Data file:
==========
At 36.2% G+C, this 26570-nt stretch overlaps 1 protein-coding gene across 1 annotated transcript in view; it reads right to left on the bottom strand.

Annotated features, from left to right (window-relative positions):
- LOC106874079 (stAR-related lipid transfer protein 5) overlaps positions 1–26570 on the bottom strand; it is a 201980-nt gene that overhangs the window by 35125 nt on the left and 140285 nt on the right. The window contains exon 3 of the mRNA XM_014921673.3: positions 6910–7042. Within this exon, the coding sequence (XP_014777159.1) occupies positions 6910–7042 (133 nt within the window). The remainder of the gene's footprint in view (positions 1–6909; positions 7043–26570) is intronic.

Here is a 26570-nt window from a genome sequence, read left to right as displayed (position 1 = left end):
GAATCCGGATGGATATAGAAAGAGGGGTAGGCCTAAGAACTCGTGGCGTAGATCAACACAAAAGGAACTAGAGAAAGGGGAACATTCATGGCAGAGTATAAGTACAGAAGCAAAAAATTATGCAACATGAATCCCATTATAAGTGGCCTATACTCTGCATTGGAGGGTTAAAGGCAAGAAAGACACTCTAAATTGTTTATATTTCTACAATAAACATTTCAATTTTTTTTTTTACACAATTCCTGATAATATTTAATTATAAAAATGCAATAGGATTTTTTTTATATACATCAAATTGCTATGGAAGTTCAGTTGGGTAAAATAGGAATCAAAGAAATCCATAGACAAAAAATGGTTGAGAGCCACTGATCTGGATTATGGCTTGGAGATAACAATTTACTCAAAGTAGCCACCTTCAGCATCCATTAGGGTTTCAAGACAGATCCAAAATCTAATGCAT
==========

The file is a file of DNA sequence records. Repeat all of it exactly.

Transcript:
At 36.2% G+C, this 26570-nt stretch overlaps 1 protein-coding gene across 1 annotated transcript in view; it reads right to left on the bottom strand.

Annotated features, from left to right (window-relative positions):
- LOC106874079 (stAR-related lipid transfer protein 5) overlaps positions 1–26570 on the bottom strand; it is a 201980-nt gene that overhangs the window by 35125 nt on the left and 140285 nt on the right. The window contains exon 3 of the mRNA XM_014921673.3: positions 6910–7042. Within this exon, the coding sequence (XP_014777159.1) occupies positions 6910–7042 (133 nt within the window). The remainder of the gene's footprint in view (positions 1–6909; positions 7043–26570) is intronic.

Here is a 26570-nt window from a genome sequence, read left to right as displayed (position 1 = left end):
GAATCCGGATGGATATAGAAAGAGGGGTAGGCCTAAGAACTCGTGGCGTAGATCAACACAAAAGGAACTAGAGAAAGGGGAACATTCATGGCAGAGTATAAGTACAGAAGCAAAAAATTATGCAACATGAATCCCATTATAAGTGGCCTATACTCTGCATTGGAGGGTTAAAGGCAAGAAAGACACTCTAAATTGTTTATATTTCTACAATAAACATTTCAATTTTTTTTTTTACACAATTCCTGATAATATTTAATTATAAAAATGCAATAGGATTTTTTTTATATACATCAAATTGCTATGGAAGTTCAGTTGGGTAAAATAGGAATCAAAGAAATCCATAGACAAAAAATGGTTGAGAGCCACTGATCTGGATTATGGCTTGGAGATAACAATTTACTCAAAGTAGCCACCTTCAGCATCCATTAGGGTTTCAAGACAGATCCAAAATCTAATGCAT